more rained on hay questions
JD3430 - Today, 08:52 PM
Vol - Today, 07:08 PM
Who got whoopings and now administers the whoopings for the little darlings?
somedevildawg - Today, 07:07 PM
WTB: grass/alfalfa mix - 600 tons
pushin grass - Today, 04:09 PM
USDA FSA Disaster Assistance Programs - Livestock Forage Program
SilentH - Today, 10:50 AM
When to Cut Orchard Grass for 2nd Cut?
Posted 28 June 2012 - 06:09 PM
Posted 28 June 2012 - 06:47 PM
Posted 28 June 2012 - 07:20 PM
I did put on about 200lbs of Urea to the acre and also sprayed some 2-4D ester a little over 3 weeks ago.
Cant recall off the top of my head but i believe you are supposed to wait 30 days or so after spraying 2-4d before you harvest for hay.
Posted 28 June 2012 - 08:42 PM
Posted 29 June 2012 - 09:35 PM
Posted 30 June 2012 - 05:27 PM
When the ground is dry and I know I'm going to have a fairly safe weather forecast, I'll keep it in a narrow windrow, don't ted, this protects most of the hay from bleaching in the hot sun as well as keeping the short pieces of grass together so you don't lose them in the stubble. At 90 degrees and dry your hay will cure pretty fast, maybe 2 days. I have seen it cure the same day if it hasn't had a rain for a while.
Conditions vary for everyone and this business is a combination of art and science, this summer it's been more art.
One advantage to getting old is that you know a lot of tricks, downside is trying to remember them.
Good luck and as always your mileage may vary.
- Vol, DSLinc1017 and Tehachapijulie like this
Posted 30 June 2012 - 05:48 PM
Posted 30 June 2012 - 06:55 PM
Posted 30 June 2012 - 07:16 PM
Posted 30 June 2012 - 08:51 PM
I wonder if i would be ok to rake it up and then fluff it i know it's an extra trip over it i know, i just figured if i layed it wide for a day or so give it that extra time to dry.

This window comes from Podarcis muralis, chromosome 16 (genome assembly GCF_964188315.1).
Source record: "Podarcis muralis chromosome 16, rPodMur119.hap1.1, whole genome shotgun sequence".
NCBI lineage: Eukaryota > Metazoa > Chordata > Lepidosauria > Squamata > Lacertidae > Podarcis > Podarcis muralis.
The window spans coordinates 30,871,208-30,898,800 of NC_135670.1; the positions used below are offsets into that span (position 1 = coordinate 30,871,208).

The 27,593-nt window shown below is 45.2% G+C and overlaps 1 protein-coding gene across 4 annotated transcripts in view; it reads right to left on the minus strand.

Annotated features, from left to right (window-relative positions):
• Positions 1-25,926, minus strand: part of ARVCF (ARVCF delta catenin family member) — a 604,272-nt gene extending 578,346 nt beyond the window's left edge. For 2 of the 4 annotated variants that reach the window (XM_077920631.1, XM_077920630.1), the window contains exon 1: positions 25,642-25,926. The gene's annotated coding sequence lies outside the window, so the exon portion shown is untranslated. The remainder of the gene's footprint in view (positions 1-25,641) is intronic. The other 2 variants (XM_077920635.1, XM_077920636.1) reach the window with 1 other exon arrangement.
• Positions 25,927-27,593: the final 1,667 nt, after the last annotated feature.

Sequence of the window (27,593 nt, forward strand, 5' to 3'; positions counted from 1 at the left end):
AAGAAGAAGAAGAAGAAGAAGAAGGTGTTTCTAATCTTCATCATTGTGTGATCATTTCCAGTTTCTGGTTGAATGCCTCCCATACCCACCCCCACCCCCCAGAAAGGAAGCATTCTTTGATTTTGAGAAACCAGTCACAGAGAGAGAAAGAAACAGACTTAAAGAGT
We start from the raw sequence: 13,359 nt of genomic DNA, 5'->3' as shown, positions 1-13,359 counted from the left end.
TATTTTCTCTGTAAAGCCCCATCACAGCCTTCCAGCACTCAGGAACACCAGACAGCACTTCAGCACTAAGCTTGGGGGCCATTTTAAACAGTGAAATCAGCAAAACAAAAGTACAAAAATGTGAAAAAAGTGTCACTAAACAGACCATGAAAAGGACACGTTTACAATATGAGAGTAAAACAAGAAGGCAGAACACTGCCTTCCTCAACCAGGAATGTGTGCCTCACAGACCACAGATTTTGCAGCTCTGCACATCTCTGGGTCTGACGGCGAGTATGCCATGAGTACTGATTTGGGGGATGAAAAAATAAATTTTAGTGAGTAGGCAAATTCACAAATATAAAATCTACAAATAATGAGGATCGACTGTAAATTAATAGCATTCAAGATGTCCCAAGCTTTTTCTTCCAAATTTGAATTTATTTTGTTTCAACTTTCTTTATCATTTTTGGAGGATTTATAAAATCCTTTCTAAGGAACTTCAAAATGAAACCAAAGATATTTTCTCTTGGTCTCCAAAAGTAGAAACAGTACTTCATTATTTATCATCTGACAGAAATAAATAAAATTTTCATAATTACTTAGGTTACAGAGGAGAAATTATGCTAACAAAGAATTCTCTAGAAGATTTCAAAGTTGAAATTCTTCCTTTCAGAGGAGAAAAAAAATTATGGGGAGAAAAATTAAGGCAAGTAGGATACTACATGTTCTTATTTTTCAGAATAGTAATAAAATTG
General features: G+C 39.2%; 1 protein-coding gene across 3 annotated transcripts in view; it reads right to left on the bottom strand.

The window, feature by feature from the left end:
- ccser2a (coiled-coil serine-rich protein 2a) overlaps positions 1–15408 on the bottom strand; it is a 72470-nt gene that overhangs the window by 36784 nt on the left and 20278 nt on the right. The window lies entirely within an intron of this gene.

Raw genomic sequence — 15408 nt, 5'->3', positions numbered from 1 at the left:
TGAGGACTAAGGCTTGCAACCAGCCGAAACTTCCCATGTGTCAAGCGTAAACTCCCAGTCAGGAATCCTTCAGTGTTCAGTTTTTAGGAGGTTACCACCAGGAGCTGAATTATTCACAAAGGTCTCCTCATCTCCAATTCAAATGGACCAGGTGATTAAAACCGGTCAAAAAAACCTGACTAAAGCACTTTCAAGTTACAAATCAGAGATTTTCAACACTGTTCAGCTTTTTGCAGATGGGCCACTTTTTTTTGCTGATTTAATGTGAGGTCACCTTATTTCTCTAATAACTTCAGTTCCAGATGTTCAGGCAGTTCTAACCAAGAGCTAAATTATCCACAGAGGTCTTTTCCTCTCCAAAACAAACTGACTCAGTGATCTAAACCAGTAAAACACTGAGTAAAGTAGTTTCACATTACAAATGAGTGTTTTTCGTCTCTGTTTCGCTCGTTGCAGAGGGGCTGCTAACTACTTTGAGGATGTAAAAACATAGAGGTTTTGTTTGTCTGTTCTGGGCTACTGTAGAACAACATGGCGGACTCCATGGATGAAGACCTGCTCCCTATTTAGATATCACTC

Posted 30 June 2012 - 10:34 PM
My first cut grass could yield around 3 tons per acre. In mid may it will usually take a min of three days to cure and that includes spreading it wide and tedding at least once. Even then I end up with some hay that is pushing the upper limit for moisture. Seems like that time of year the weather is never favorable and most of the time I'm hurrying to get the hay out of the field before the next rain hits.
A couple weeks ago, I did a second cut on a 14 acre field of alfalfa / orchard grass. It's been so dry that I was able to leave it in a narrow windrow for 3 days. I was able to rake at 5:30 am (no dew) on the 4th day and was baling by 9:30 am. Most of the orchard grass was less than a foot tall. If I had tedded, I'm sure a lot of it would have been lost in the stubble and the rake wouldn't pick it up. It made really nice hay and the yield was 550 bales @ about 60 pounds each with the moisture around 12%. In a normal year I would have still taken the same time but would have spread it out and tedded the morning after cutting.
It's been so wet for the last 3 or 4 years I almost forgot what dry weather haying was like.
Posted 01 July 2012 - 06:32 AM
We must have a different variety of orchard grass then or it is much thicker.
Could be, our first cuttings typically average around 3 ton per acre and subsequent cuttings around 40% of that. Our average rainfall is over 50" annually so our first cutting is pretty lush. A couple of years ago I switched from using a U.S. variety called Darby and went to a European variety called Athos. It does have thinner stems and somewhat thinner leaves and matures about 2 weeks later than Darby. It is a little slower to establish but I really like it and stock finds it very palatable. It still typically took only 2 days for domestic varietys of orchard grass to cure here, and that is what is typical for most forage people here.
Posted 06 July 2012 - 04:15 PM
Posted 08 July 2012 - 07:03 PM
Posted 08 July 2012 - 10:57 PM
0 user(s) are reading this topic
0 members, 0 guests, 0 anonymous users